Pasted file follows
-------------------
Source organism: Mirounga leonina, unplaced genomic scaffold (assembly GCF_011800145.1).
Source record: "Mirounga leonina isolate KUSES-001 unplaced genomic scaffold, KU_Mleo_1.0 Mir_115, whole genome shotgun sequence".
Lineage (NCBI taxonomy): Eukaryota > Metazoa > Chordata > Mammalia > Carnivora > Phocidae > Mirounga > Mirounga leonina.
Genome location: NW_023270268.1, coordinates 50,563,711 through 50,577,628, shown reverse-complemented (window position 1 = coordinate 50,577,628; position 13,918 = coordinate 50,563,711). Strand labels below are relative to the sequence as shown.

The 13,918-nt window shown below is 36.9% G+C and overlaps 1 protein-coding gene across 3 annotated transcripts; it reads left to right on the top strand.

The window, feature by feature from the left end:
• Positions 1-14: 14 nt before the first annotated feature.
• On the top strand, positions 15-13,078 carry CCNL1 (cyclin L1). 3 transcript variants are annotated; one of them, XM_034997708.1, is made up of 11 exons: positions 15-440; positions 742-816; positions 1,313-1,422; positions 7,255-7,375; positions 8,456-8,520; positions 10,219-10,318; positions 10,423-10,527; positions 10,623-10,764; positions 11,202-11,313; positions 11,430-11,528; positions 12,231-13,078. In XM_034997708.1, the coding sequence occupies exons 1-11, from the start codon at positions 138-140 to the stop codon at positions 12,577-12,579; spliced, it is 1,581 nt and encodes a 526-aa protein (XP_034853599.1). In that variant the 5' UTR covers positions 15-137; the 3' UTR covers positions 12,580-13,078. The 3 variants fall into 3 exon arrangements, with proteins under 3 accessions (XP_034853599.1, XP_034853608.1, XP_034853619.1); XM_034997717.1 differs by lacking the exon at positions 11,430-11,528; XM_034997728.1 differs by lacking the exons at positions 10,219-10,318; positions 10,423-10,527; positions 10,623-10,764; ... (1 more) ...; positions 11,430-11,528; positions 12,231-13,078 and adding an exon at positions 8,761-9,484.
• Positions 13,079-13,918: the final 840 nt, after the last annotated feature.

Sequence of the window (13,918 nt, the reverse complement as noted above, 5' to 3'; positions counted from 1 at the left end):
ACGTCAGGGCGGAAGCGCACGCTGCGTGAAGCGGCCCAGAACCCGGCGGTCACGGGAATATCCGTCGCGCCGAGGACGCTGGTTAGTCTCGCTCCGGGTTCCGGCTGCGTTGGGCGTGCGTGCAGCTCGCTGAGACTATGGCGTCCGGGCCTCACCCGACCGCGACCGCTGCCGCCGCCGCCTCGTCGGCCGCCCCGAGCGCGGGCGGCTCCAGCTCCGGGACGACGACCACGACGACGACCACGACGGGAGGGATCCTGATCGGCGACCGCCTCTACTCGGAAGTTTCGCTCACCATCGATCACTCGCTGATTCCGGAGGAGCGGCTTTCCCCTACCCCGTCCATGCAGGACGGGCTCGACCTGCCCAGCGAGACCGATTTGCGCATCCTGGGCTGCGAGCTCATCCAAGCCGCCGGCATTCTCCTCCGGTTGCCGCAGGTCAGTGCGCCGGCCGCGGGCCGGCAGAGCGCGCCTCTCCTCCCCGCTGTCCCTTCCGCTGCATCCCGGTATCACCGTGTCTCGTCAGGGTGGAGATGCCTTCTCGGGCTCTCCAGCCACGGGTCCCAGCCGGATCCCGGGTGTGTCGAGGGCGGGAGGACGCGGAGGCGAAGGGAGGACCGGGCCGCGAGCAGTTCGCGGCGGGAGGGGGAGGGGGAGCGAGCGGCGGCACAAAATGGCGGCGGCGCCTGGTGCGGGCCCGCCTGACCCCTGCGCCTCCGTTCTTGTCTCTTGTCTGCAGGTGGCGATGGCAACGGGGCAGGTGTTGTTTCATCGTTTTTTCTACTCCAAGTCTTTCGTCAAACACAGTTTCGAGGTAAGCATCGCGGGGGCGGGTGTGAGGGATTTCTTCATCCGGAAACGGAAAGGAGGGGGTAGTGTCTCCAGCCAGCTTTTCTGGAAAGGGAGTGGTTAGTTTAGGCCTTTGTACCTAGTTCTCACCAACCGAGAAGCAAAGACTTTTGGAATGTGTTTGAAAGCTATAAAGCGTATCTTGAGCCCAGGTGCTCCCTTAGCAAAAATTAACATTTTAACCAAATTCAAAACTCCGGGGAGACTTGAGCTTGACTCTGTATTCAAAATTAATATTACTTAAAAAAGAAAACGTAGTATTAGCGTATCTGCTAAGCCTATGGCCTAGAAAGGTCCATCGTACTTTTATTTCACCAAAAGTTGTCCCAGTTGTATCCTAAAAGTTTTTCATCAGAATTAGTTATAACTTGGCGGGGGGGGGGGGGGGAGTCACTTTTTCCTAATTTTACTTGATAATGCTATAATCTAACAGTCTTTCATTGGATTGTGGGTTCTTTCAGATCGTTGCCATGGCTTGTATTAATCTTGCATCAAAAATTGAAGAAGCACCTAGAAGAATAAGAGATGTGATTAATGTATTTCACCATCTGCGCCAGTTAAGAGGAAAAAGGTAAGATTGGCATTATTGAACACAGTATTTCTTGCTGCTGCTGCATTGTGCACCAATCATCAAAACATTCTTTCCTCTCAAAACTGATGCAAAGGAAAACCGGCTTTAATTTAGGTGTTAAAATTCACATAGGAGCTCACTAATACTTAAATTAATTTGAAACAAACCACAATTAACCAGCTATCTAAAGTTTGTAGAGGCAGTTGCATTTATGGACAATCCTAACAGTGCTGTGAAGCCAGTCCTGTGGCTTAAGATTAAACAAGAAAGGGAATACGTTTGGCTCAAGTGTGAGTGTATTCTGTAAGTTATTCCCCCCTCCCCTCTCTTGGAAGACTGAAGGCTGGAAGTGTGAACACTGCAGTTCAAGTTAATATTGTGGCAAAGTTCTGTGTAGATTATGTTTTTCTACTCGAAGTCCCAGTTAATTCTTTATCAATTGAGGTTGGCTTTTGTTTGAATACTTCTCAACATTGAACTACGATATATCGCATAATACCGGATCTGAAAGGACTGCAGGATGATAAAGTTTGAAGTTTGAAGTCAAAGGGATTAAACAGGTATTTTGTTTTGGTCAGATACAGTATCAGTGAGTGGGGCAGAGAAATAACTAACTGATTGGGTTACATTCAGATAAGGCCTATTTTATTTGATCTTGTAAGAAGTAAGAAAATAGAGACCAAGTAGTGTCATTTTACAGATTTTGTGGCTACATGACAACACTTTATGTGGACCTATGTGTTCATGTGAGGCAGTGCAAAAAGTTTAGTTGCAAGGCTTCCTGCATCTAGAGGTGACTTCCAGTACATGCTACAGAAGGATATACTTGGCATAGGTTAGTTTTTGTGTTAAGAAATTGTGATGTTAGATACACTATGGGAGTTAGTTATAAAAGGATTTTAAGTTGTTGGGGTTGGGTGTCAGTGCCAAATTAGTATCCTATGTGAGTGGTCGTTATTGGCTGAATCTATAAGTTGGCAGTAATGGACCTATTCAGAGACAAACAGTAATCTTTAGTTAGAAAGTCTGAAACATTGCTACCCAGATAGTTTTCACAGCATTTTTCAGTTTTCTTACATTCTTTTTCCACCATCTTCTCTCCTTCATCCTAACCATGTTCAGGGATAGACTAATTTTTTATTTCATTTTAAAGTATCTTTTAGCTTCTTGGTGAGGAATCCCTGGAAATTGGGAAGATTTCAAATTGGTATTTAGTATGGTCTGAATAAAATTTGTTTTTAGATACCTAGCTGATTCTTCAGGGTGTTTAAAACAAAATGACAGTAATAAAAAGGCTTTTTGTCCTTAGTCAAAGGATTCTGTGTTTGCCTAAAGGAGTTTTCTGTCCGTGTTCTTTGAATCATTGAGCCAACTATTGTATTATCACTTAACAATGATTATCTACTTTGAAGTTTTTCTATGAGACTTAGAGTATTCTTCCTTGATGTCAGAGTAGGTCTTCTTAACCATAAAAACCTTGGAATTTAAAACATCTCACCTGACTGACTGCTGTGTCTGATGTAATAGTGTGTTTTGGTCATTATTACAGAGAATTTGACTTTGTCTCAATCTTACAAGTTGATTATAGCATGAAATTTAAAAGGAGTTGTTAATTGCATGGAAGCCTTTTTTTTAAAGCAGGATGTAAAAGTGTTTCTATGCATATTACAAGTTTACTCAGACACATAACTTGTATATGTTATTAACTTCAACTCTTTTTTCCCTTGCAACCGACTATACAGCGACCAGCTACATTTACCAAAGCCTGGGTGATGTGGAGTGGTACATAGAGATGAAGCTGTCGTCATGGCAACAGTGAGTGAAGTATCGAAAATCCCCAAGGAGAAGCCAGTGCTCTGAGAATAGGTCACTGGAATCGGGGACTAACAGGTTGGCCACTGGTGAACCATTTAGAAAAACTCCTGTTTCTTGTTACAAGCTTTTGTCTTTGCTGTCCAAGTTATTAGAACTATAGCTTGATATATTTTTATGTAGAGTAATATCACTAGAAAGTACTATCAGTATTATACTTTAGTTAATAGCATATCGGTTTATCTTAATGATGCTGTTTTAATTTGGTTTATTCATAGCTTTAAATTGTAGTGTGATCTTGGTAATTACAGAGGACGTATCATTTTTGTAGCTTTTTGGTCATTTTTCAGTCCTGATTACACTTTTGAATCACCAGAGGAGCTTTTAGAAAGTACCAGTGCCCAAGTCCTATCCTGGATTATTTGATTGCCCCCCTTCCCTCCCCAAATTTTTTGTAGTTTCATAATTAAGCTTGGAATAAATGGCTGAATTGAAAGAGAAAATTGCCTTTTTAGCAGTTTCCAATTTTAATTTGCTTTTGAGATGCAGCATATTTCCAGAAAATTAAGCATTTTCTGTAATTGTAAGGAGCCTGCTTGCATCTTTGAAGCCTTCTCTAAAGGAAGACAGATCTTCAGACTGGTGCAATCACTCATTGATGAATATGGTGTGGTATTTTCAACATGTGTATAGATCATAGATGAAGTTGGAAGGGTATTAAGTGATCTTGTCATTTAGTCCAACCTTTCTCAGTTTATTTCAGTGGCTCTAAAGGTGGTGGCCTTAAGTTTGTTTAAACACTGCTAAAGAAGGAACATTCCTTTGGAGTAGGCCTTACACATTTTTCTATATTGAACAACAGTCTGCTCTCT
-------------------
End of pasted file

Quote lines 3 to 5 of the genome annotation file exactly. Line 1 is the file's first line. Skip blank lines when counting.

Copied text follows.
Lineage (NCBI taxonomy): Eukaryota > Metazoa > Chordata > Mammalia > Carnivora > Phocidae > Mirounga > Mirounga leonina.
Genome location: NW_023270268.1, coordinates 50,563,711 through 50,577,628, shown reverse-complemented (window position 1 = coordinate 50,577,628; position 13,918 = coordinate 50,563,711). Strand labels below are relative to the sequence as shown.

The 13,918-nt window shown below is 36.9% G+C and overlaps 1 protein-coding gene across 3 annotated transcripts; it reads left to right on the top strand.